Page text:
© The Philosophy of Education Society of Great Britain
Edited By: Michael Hand
Online ISSN: 2048-416X
Associated Title(s): Journal of Philosophy of Education
Recently Published Issues
Current Issue:November 2014
Volume 2014, Issue 21
Special Issue: How Ought War To Be Remembered in S...
Volume 2013, Issue 20
Special Issue: To Read or Not To Read: Decoding Sy...
Volume 2011, Issue 19
Special Issue: Patriotism in Schools, Michael Hand
Volume 2009, Issue 18
Special Issue: Education for sustainable developme...
Volume 2009, Issue 17
Special Issue: Religious Education: taking religio...
Written by leading general philosophers and philosophers of education, IMPACT pamphlets bring philosophical perspectives to bear on current education policy in the UK. They are addressed directly to policy-makers, politicians and practitioners, though will be of interest also to researchers and students working on education policy.
All IMPACT pamphlets are available to download free from the Wiley Online Library.
The latest pamphlet is How ought war to be remembered in schools? by David Aldridge.
IMPACT is an initiative of the Philosophy of Education Society of Great Britain.
IMPACT 21, How Ought War To Be Remembered in Schools?, was launched on 6 November 2014 at the UCL Institute of Education. The speakers at the launch seminar were:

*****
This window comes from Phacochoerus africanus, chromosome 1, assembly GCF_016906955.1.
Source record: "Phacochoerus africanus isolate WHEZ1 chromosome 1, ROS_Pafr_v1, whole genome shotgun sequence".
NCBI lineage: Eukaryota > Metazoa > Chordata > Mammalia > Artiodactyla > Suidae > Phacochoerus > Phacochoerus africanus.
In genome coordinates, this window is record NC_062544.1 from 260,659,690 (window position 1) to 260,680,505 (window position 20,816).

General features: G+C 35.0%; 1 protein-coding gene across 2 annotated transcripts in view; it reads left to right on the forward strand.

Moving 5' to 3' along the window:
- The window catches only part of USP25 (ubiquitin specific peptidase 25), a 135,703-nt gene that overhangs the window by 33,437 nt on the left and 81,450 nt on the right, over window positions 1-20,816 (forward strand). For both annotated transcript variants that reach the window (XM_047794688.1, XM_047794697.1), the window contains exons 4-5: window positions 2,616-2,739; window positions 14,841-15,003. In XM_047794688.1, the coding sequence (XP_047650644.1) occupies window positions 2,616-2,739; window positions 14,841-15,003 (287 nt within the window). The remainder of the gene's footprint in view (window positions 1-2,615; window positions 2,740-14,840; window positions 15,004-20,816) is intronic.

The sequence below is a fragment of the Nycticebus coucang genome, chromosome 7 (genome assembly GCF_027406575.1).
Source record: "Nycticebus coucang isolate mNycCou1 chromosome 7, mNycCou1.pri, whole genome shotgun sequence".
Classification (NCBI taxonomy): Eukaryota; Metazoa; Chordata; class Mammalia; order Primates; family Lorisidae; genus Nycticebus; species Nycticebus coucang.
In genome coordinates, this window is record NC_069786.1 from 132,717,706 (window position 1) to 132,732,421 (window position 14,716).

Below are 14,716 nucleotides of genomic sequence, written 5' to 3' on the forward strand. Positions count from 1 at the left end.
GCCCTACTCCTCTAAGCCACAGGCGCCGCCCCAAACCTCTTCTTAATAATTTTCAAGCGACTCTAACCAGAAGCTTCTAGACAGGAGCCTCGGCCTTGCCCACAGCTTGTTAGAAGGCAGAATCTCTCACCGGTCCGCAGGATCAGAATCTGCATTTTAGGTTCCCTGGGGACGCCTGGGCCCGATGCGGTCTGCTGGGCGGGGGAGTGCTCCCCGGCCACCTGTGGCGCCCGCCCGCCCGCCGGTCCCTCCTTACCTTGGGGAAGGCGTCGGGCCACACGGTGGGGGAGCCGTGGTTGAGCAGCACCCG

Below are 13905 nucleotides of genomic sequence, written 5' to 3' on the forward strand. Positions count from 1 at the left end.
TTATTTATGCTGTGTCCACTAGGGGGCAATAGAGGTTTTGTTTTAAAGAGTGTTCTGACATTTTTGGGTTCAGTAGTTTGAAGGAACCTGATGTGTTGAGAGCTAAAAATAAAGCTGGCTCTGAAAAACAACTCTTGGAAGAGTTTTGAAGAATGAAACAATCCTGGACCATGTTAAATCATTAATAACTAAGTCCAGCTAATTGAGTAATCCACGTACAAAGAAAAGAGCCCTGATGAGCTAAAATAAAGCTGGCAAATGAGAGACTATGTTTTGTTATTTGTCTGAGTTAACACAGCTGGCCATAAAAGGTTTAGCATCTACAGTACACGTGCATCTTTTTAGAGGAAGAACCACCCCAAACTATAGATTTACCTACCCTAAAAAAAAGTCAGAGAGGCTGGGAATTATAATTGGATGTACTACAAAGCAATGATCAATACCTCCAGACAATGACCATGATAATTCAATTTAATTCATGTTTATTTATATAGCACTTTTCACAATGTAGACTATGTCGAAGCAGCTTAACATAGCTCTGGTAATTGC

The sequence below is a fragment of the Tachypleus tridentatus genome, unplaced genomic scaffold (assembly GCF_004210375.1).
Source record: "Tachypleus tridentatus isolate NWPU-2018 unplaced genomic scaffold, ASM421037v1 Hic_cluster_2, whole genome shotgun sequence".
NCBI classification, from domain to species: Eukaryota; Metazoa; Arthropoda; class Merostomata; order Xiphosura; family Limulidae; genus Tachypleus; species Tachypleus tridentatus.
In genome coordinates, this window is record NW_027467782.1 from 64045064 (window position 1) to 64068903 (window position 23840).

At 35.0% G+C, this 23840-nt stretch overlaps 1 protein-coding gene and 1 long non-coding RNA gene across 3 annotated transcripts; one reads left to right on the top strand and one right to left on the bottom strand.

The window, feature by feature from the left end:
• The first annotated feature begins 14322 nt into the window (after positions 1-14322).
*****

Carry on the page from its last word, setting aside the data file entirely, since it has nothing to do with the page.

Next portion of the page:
• David Aldridge, author of How Ought War To Be Remembered in Schools?
• Jerome Freeman, director of the First World War Centenary Battlefield Tours Programme
• Lindsey German, convenor of the Stop the War Coalition
• Matthew Rhodes, director of strategy at British Future
• Prof Michael Hand, editor of IMPACT (Chair)
IMPACT 20, "To Read or Not To Read," was launched with a seminar on 29 January 2014 at the Institute of Education, University of London. The speakers were:
~Dr Andrew Davis, author of "To Read or Not To Read"
~Professor Sir Tim Brighouse, former Commissioner for London Schools
~Nansi Ellis, Head of Education Policy and Research at ATL
~Dr Bethan Marshall, Chair of the National Association for the Teaching of English
~Professor Michael Hand, Editor of IMPACT (Chair)